Considered to be the "mainstream of postmodern poetry" confessional poetry did not hit its peak until the late twentieth
century. Confessional poetry is in direct contrast to the poetry of William Butler Yeats. Yeats poetry, Romantic in nature,
depended on symbols and images to convey his themes. Confessional poetry is very direct and conveys the inner most feelings
of the post modern poets. The twentieth century brought forth many confessional and post confessional poets who appeared to
be embarking on unmarked territory. Confessional poets Robert Lowell, Sylvia Plath, Theodore Roehtke and post confessional
poet Adreinne Rich all dealt with taboo subjects. Their life held an intensity of personal experience that became the focus
of their work. Confessional poetry does not simply touch upon emotion. Confessional poetry allows emotion...
by: Sylvia Plath
|You do not do, you do not do|
Any more, black shoe
which I have lived like a foot
For thirty years, poor and white,
Barely daring to breathe or Achoo.
have had to kill you.
You died before I had time--
Marble-heavy, a bag full of God,
Ghastly statue with one gray
Big as a Frisco seal
And a head in the freakish Atlantic
Where it pours bean green over blue
In the waters
off beautiful Nauset.
I used to pray to recover you.
In the German tongue, in the Polish town
flat by the roller
Of wars, wars, wars.
But the name of the town is common.
My Polack friend
Says there are
a dozen or two.
So I never could tell where you
Put your foot, your root,
I never could talk to you.
stuck in my jaw.
It stuck in a barb wire snare.
Ich, ich, ich, ich,
I could hardly speak.
I thought every
German was you.
And the language obscene
An engine, an engine
Chuffing me off like a Jew.
A Jew to Dachau,
I began to talk like a Jew.
I think I may well be a Jew.
The snows of the Tyrol, the clear
beer of Vienna
Are not very pure or true.
With my gipsy ancestress and my weird luck
And my Taroc pack and my Taroc
I may be a bit of a Jew.
I have always been scared of you,
With your Luftwaffe, your gobbledygoo.
your neat mustache
And your Aryan eye, bright blue.
Panzer-man, panzer-man, O You--
Not God but a swastika
black no sky could squeak through.
Every woman adores a Fascist,
The boot in the face, the brute
Brute heart of a
brute like you.
You stand at the blackboard, daddy,
In the picture I have of you,
A cleft in your chin instead
of your foot
But no less a devil for that, no not
Any less the black man who
Bit my pretty red heart in two.
was ten when they buried you.
At twenty I tried to die
And get back, back, back to you.
I thought even the bones
But they pulled me out of the sack,
And they stuck me together with glue.
And then I knew what to do.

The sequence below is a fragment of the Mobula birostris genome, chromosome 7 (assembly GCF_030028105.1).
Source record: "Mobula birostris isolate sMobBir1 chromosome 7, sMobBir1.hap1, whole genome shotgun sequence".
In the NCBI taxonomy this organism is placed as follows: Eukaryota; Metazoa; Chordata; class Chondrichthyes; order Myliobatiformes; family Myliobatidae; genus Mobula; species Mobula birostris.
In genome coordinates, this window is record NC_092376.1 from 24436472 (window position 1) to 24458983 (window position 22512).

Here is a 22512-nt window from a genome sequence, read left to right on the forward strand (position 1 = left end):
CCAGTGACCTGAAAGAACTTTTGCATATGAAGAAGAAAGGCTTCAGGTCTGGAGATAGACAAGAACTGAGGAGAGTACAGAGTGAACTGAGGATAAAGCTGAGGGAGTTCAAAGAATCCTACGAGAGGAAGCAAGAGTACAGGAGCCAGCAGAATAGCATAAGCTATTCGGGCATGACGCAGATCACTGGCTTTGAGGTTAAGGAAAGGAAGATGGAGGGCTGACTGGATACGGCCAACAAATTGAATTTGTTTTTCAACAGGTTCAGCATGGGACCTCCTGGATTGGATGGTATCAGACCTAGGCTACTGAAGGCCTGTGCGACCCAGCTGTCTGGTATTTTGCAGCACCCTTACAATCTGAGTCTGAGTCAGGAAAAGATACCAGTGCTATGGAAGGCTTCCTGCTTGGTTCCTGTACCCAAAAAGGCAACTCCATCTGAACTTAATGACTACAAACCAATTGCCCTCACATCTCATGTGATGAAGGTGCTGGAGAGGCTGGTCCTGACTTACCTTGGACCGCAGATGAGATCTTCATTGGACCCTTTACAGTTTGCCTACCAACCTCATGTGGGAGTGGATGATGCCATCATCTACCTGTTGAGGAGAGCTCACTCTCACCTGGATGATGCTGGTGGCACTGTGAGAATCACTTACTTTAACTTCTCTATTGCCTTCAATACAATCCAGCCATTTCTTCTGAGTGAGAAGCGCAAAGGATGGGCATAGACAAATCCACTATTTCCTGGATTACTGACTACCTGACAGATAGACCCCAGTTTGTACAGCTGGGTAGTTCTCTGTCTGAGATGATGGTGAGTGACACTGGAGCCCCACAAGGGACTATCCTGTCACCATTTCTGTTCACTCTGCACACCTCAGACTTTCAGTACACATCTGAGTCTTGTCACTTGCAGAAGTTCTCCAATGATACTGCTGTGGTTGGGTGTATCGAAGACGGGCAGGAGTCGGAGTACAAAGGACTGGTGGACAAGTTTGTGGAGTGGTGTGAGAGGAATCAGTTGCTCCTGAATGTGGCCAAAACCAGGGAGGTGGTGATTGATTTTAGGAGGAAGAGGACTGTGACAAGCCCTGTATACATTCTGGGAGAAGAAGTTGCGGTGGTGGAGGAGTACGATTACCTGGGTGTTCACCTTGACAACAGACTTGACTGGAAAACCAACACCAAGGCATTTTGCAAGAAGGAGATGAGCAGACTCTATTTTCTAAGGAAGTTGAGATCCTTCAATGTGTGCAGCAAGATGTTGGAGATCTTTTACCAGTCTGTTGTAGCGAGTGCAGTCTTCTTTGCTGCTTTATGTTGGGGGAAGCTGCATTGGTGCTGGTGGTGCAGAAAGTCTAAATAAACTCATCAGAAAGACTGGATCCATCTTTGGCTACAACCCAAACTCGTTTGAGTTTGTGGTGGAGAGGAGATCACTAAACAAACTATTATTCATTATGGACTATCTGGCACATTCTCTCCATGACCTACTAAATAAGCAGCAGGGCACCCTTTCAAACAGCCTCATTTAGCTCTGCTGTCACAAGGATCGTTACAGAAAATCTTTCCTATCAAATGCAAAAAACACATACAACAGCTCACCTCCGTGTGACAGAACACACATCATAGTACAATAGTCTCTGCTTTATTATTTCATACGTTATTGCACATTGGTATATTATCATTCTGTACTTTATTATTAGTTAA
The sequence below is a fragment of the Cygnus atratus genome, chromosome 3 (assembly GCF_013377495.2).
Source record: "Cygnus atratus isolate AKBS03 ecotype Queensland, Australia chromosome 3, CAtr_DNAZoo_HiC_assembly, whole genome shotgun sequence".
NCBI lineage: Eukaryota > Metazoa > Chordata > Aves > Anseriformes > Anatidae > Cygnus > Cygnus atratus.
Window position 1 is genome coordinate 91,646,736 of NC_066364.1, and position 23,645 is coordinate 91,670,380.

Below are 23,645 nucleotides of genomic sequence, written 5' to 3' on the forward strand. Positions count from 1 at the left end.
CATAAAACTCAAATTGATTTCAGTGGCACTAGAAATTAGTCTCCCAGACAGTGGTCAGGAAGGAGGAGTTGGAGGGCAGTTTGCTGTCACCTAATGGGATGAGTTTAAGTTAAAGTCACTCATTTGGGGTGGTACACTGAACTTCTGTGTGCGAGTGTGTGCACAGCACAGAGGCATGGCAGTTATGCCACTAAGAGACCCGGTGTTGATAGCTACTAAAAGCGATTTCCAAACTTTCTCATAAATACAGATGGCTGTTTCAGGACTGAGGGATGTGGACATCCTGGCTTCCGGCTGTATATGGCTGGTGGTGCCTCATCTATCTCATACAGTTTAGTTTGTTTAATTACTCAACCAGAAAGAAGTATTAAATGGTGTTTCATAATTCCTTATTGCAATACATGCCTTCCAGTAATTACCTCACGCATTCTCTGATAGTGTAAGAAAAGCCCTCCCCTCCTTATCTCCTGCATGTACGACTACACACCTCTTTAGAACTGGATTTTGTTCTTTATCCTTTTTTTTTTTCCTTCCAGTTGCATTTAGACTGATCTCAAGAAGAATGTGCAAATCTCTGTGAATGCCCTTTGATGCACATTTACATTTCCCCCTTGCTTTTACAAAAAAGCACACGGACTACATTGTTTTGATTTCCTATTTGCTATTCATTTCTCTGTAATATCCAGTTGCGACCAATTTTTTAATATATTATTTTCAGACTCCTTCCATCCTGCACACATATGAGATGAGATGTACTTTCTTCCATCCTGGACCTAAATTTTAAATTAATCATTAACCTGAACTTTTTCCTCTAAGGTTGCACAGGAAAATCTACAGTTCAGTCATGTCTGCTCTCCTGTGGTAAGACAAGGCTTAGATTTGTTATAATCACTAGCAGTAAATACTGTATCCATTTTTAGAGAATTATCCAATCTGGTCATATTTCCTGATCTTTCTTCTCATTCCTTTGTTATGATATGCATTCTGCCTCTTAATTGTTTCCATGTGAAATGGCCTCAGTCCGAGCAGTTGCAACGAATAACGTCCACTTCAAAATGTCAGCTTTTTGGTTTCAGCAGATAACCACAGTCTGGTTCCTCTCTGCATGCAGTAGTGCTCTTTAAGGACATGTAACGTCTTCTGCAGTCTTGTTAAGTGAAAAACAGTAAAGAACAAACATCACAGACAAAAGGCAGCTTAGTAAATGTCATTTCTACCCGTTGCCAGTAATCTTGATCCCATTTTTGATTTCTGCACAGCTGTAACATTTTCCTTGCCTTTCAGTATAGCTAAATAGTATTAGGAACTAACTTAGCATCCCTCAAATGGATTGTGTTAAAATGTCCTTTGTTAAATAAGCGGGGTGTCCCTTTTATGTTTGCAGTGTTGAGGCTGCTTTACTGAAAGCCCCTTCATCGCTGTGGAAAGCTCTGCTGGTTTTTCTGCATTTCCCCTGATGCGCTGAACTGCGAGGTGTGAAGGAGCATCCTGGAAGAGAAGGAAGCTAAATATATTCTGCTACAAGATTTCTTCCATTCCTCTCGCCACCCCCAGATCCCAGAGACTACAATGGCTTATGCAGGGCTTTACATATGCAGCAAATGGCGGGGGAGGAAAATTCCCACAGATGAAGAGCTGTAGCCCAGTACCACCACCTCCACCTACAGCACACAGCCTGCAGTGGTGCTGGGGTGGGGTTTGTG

made a model of you,
A man in black with a Meinkampf look
And a love of the rack and the screw.
And I said I
do, I do.
So daddy, I'm finally through.
The black telephone's off at the root,
The voices just can't worm through.
I've killed one man, I've killed two--
The vampire who said he was you
And drank my blood for a year,
if you want to know.
Daddy, you can lie back now.
There's a stake in your fat black heart
And the villagers never
They are dancing and stamping on you.
They always knew it was you.
Daddy, daddy, you bastard, I'm through.
A Brief Guide to Confessional Poetry
Confessional poetry is the poetry of the personal or "I."
This style of writing emerged in the late 1950s and early 1960s and is associated with poets such as Robert Lowell, Sylvia
Plath, Anne Sexton, and W.D. Snodgrass. Lowell's book Life Studies was a highly personal account of his life and familial
ties, and had a significant impact on American poetry. Plath and Sexton were both students of Lowell and noted that his work
influenced their own writing.
The confessional poetry of the mid-twentieth century dealt with subject matter that previously
had not been openly discussed in American poetry. Private experiences with and feelings about death, trauma, depression and
relationships were addressed in this type of poetry, often in an autobiographical manner. Sexton in particular was interested
in the psychological aspect of poetry, having started writing at the suggestion of her therapist.
poets were not merely recording their emotions on paper; craft and construction were extremely important to their work. While
their treatment of the poetic self may have been groundbreaking and shocking to some readers, these poets maintained a high
level of craftsmanship through their careful attention to and use of prosody.
One of the most well-known poems by a
confessional poet is "Daddy" by Sylvia Plath. Addressed to her father, the poem contains references to the Holocaust
but uses a sing-song rhythm that echoes the nursery rhymes of childhood:
Daddy, I have had to kill you.
before I had time--
Marble-heavy, a bag full of God,
Ghastly statue with one gray toe
Big as a Frisco seal
confessional poet of this generation was John Berryman. His major work was The Dream Songs, which consists of 385 poems about
a character named Henry and his friend Mr. Bones. Many of the poems contain elements of Berryman's own life and traumas, such
as his father's suicide. Below is an excerpt from "Dream Song 1":
All the world like a woolen lover
did seem on Henry's side.
Then came a departure.
Thereafter nothing fell out as it might or ought.
I don't see how
open for all the world to see, survived.
The confessional poets of the 1950s and 1960s pioneered a type
of writing that forever changed the landscape of American poetry. The tradition of confessional poetry has been a major influence
on generations of writers and continues to this day; Marie Howe and Sharon Olds are two contemporary poets whose writing largely
draws upon their personal experience.